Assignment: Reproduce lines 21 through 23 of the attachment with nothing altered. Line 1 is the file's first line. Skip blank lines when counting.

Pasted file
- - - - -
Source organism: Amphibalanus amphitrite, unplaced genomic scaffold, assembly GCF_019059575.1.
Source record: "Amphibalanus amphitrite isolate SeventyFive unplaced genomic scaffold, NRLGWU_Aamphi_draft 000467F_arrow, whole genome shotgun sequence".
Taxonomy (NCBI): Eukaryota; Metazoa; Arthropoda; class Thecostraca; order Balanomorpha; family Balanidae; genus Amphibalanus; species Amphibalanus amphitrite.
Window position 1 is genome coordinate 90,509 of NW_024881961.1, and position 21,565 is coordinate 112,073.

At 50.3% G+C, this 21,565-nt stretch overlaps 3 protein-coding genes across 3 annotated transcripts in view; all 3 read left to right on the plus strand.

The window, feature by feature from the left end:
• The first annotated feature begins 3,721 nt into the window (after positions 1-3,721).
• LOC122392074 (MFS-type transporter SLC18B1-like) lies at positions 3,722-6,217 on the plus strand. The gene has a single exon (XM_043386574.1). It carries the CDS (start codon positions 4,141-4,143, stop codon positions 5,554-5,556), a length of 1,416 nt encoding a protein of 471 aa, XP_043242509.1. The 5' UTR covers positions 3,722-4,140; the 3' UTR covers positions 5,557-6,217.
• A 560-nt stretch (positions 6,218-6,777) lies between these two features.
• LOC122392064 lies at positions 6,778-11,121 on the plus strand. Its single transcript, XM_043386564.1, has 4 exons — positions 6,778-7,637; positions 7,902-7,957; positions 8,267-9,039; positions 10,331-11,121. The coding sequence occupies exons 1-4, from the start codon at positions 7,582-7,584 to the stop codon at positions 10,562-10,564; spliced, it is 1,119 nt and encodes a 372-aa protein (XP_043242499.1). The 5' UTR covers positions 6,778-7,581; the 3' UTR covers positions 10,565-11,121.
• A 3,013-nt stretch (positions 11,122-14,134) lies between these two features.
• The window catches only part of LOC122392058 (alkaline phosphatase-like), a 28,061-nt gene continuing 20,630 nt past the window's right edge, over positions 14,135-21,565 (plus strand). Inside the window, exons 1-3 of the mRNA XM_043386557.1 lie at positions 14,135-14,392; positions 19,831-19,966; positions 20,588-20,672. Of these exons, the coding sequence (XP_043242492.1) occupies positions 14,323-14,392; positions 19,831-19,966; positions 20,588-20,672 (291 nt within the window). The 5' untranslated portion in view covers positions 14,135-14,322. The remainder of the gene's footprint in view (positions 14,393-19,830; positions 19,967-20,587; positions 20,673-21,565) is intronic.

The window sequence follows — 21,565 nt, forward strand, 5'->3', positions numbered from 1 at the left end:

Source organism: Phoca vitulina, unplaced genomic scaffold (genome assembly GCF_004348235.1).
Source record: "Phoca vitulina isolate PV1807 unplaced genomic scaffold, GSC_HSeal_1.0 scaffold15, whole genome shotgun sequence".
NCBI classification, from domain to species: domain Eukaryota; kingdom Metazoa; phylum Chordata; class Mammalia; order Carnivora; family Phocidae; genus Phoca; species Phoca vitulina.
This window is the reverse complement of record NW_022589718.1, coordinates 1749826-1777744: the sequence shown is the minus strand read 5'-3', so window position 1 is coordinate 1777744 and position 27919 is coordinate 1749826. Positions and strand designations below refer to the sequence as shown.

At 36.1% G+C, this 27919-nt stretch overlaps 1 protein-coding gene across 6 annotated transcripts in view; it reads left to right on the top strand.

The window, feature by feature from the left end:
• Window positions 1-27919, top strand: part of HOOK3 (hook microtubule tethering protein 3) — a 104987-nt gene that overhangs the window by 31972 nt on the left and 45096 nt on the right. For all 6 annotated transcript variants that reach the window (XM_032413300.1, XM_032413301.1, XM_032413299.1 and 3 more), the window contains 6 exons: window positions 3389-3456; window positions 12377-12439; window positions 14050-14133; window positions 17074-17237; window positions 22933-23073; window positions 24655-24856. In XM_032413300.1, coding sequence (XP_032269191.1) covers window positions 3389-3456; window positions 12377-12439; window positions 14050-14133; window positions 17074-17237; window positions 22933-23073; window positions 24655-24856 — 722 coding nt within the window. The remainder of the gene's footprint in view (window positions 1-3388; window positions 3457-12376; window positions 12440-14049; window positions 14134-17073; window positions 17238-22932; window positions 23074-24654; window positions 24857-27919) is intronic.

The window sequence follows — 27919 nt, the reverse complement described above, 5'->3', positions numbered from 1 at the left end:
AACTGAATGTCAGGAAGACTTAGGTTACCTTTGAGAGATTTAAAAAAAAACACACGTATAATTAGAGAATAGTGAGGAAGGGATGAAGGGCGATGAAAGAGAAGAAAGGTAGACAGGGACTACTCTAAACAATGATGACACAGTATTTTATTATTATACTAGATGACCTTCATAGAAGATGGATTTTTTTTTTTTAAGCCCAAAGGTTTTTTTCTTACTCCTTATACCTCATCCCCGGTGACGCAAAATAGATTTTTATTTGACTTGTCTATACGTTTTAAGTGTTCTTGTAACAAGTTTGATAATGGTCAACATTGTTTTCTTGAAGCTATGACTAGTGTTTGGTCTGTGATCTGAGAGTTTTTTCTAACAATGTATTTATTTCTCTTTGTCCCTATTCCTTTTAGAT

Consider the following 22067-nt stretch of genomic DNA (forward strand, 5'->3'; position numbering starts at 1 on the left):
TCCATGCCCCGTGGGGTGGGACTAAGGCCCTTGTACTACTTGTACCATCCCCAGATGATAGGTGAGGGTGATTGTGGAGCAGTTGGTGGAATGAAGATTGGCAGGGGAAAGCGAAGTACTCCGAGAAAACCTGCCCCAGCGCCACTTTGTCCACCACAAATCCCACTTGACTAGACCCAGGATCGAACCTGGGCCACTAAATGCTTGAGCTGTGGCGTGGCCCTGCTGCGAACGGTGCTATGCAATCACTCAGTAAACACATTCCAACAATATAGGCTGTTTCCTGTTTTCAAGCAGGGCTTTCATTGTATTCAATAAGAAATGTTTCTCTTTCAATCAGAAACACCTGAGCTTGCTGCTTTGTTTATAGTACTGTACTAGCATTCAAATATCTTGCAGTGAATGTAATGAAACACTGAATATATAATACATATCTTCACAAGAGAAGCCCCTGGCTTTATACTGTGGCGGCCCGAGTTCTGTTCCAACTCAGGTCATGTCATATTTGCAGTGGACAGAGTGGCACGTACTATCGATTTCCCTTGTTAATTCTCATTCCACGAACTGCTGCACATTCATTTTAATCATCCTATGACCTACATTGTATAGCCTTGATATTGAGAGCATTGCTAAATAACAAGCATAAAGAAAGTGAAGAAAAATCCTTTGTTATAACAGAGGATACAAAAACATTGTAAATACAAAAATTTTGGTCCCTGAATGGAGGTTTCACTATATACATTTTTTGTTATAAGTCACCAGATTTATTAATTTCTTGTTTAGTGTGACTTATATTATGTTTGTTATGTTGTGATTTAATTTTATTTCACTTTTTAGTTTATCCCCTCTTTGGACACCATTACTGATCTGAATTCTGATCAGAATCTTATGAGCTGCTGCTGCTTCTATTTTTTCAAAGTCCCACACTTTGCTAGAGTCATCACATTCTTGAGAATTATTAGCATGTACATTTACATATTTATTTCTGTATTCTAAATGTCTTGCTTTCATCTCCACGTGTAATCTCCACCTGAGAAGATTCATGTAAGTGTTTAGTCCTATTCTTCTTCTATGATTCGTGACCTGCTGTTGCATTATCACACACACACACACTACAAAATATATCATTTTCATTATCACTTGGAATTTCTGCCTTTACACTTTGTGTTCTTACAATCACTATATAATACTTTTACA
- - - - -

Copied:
The window sequence follows — 27919 nt, the reverse complement described above, 5'->3', positions numbered from 1 at the left end:
AACTGAATGTCAGGAAGACTTAGGTTACCTTTGAGAGATTTAAAAAAAAACACACGTATAATTAGAGAATAGTGAGGAAGGGATGAAGGGCGATGAAAGAGAAGAAAGGTAGACAGGGACTACTCTAAACAATGATGACACAGTATTTTATTATTATACTAGATGACCTTCATAGAAGATGGATTTTTTTTTTTTAAGCCCAAAGGTTTTTTTCTTACTCCTTATACCTCATCCCCGGTGACGCAAAATAGATTTTTATTTGACTTGTCTATACGTTTTAAGTGTTCTTGTAACAAGTTTGATAATGGTCAACATTGTTTTCTTGAAGCTATGACTAGTGTTTGGTCTGTGATCTGAGAGTTTTTTCTAACAATGTATTTATTTCTCTTTGTCCCTATTCCTTTTAGAT

Consider the following 22067-nt stretch of genomic DNA (forward strand, 5'->3'; position numbering starts at 1 on the left):